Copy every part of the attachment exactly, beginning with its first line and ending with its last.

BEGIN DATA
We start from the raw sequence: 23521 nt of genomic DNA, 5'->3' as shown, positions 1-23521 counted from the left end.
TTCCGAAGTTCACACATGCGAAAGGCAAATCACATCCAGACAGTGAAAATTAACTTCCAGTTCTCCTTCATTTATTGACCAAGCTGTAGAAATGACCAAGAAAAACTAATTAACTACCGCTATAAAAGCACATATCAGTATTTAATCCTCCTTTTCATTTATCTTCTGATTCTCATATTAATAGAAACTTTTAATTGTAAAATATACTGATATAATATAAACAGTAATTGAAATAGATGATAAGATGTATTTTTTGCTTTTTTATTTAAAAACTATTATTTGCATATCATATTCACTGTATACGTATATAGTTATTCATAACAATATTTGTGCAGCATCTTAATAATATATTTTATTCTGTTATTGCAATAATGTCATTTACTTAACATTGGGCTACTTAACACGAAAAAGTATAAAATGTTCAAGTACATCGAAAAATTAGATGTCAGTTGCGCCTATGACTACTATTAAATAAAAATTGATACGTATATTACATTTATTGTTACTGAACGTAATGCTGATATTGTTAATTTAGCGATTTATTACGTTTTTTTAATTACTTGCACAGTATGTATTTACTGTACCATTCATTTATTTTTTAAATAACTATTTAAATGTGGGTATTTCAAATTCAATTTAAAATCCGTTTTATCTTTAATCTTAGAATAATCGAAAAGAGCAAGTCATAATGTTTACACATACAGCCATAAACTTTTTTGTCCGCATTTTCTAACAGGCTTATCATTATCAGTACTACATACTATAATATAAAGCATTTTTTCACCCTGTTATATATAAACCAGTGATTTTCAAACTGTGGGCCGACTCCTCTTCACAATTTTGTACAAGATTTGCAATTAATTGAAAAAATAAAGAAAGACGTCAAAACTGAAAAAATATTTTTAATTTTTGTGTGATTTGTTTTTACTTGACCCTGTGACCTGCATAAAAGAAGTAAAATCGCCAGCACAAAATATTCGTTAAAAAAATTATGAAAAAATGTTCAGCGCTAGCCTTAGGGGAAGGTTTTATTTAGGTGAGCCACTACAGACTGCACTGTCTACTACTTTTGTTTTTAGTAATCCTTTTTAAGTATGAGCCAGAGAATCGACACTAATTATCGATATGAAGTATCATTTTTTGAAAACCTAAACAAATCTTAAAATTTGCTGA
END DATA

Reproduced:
We start from the raw sequence: 23521 nt of genomic DNA, 5'->3' as shown, positions 1-23521 counted from the left end.
TTCCGAAGTTCACACATGCGAAAGGCAAATCACATCCAGACAGTGAAAATTAACTTCCAGTTCTCCTTCATTTATTGACCAAGCTGTAGAAATGACCAAGAAAAACTAATTAACTACCGCTATAAAAGCACATATCAGTATTTAATCCTCCTTTTCATTTATCTTCTGATTCTCATATTAATAGAAACTTTTAATTGTAAAATATACTGATATAATATAAACAGTAATTGAAATAGATGATAAGATGTATTTTTTGCTTTTTTATTTAAAAACTATTATTTGCATATCATATTCACTGTATACGTATATAGTTATTCATAACAATATTTGTGCAGCATCTTAATAATATATTTTATTCTGTTATTGCAATAATGTCATTTACTTAACATTGGGCTACTTAACACGAAAAAGTATAAAATGTTCAAGTACATCGAAAAATTAGATGTCAGTTGCGCCTATGACTACTATTAAATAAAAATTGATACGTATATTACATTTATTGTTACTGAACGTAATGCTGATATTGTTAATTTAGCGATTTATTACGTTTTTTTAATTACTTGCACAGTATGTATTTACTGTACCATTCATTTATTTTTTAAATAACTATTTAAATGTGGGTATTTCAAATTCAATTTAAAATCCGTTTTATCTTTAATCTTAGAATAATCGAAAAGAGCAAGTCATAATGTTTACACATACAGCCATAAACTTTTTTGTCCGCATTTTCTAACAGGCTTATCATTATCAGTACTACATACTATAATATAAAGCATTTTTTCACCCTGTTATATATAAACCAGTGATTTTCAAACTGTGGGCCGACTCCTCTTCACAATTTTGTACAAGATTTGCAATTAATTGAAAAAATAAAGAAAGACGTCAAAACTGAAAAAATATTTTTAATTTTTGTGTGATTTGTTTTTACTTGACCCTGTGACCTGCATAAAAGAAGTAAAATCGCCAGCACAAAATATTCGTTAAAAAAATTATGAAAAAATGTTCAGCGCTAGCCTTAGGGGAAGGTTTTATTTAGGTGAGCCACTACAGACTGCACTGTCTACTACTTTTGTTTTTAGTAATCCTTTTTAAGTATGAGCCAGAGAATCGACACTAATTATCGATATGAAGTATCATTTTTTGAAAACCTAAACAAATCTTAAAATTTGCTGA